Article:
Group sequential extensions of a standard bioequivalence testing procedure
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Bioequivalence trials compare the relative bioavailability of different formulations of a drug. Regulatory requirements for demonstrating average bioequivalence of two formulations generally include showing that a (say) 90% confidence interval for the ratio of expected pharmacologic end point values of the formulations lies between specified end points, e.g., 0.8–1.25. The likelihood of demonstrating bioequivalence when the formulations truly are equivalent depends on the sample size and on the variability of the pharmacologic end point. Group sequential bioequivalence testing provides a statistically valid way to accommodate misspecification of the variability in designing the trial by allowing for additional observations if a clear decision to accept or reject bioequivalence cannot be reached with the initial set of observations. This paper describes group sequential bioequivalence designs applicable in most practical situations that allow a decision to be reached with fewer observations than fixed-sample designs about 60% of the time at approximately the same average cost. The designs can be used in trials where the formulations are expected to have equal bioavailability and in trials where the formulations are expected to differ slightly. Data analyses are carried out exactly as for fixed-sample designs. Providing the capability of sequential decisions modestly affects the nominal significance levels, e.g., the required confidence level may be 93–94% instead of 90%.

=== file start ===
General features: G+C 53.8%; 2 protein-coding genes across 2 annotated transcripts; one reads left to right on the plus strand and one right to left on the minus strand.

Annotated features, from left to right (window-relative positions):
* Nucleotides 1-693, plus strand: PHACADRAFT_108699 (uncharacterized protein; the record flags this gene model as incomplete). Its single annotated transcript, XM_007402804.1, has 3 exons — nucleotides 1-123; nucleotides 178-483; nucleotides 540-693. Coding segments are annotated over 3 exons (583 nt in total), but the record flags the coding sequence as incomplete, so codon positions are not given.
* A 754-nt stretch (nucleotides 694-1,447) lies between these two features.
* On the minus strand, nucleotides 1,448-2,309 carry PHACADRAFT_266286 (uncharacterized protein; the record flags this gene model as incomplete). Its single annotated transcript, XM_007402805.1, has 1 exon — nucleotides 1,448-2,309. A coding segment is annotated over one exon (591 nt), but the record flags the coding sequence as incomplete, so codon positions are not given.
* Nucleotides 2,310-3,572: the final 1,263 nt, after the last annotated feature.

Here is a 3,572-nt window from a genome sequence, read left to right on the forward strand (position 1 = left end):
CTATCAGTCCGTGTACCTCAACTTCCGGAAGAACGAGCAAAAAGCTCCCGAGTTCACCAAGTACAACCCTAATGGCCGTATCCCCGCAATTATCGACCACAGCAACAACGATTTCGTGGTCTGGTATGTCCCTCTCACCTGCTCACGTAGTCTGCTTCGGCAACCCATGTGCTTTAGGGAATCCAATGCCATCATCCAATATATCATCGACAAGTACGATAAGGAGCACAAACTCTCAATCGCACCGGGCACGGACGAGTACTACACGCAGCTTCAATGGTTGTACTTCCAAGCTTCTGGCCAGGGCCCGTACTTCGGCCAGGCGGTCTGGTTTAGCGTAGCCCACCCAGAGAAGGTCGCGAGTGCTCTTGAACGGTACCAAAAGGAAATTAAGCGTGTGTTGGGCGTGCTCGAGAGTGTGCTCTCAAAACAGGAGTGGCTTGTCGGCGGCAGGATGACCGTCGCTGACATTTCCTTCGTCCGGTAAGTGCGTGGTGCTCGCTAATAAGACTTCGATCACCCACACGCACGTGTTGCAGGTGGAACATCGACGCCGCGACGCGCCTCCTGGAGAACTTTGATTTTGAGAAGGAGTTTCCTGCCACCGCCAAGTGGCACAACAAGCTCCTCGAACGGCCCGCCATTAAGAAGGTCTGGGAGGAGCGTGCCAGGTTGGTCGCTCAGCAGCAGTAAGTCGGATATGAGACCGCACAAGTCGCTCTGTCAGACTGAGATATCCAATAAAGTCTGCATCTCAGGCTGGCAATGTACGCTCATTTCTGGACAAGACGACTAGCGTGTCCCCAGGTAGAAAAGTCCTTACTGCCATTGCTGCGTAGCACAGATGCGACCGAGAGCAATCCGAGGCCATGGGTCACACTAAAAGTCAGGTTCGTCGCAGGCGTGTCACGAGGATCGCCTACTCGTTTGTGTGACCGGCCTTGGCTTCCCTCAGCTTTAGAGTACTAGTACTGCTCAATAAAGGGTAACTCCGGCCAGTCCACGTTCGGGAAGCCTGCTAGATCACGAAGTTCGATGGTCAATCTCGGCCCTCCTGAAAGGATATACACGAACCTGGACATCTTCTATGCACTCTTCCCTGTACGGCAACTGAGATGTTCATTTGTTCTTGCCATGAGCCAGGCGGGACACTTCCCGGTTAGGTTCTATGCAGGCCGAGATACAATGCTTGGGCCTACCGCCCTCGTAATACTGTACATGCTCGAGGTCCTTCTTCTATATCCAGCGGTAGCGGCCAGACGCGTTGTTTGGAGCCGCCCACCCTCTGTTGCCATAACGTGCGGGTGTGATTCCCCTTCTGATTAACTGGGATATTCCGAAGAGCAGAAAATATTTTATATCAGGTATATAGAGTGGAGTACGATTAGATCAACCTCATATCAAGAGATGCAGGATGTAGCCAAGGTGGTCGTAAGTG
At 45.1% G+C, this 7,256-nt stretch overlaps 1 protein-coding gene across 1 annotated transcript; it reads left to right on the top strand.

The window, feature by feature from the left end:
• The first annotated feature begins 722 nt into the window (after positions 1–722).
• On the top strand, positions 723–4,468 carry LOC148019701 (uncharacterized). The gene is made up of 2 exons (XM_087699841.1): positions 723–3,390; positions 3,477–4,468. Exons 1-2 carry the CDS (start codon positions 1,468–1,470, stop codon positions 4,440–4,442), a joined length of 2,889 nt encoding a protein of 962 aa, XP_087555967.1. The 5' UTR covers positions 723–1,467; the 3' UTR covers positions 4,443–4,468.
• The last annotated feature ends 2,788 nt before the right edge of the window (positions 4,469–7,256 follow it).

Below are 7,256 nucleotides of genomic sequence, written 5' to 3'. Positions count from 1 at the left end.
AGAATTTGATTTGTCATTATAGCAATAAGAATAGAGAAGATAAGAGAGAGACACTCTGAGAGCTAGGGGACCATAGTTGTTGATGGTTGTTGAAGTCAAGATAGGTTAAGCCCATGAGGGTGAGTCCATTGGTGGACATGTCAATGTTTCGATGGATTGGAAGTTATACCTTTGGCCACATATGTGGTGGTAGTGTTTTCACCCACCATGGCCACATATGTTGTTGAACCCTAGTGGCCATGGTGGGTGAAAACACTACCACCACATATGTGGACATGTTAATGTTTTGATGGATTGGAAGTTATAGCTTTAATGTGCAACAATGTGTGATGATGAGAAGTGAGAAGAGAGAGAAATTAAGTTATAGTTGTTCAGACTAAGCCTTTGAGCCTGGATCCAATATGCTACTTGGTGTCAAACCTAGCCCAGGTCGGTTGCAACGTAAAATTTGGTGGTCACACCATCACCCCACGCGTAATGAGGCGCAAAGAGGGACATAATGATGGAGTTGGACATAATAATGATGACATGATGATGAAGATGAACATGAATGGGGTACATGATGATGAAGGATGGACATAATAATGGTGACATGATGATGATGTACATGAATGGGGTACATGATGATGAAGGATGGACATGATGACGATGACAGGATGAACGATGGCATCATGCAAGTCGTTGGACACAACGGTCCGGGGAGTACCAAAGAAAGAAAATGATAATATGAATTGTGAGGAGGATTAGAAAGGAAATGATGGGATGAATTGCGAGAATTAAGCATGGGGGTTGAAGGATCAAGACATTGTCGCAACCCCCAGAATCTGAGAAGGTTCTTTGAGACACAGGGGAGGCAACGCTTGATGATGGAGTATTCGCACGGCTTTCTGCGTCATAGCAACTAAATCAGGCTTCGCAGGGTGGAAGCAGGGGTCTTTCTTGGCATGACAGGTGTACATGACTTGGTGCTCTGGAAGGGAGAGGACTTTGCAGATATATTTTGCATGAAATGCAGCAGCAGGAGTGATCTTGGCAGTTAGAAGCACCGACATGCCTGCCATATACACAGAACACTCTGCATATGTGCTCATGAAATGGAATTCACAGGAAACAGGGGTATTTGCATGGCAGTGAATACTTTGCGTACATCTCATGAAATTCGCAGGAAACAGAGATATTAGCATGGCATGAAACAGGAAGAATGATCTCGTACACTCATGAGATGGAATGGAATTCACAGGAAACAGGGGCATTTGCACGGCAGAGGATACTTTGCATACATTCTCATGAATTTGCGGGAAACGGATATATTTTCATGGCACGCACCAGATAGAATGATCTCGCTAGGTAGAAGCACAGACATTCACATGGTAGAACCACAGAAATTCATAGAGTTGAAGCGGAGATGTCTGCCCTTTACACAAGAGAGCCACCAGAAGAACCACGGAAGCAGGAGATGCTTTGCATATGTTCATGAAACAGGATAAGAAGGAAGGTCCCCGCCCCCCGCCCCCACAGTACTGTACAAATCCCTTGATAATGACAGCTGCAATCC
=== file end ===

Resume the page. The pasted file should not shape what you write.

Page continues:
Key Wordstrial design sample size interim analysis bioavailability group sequential
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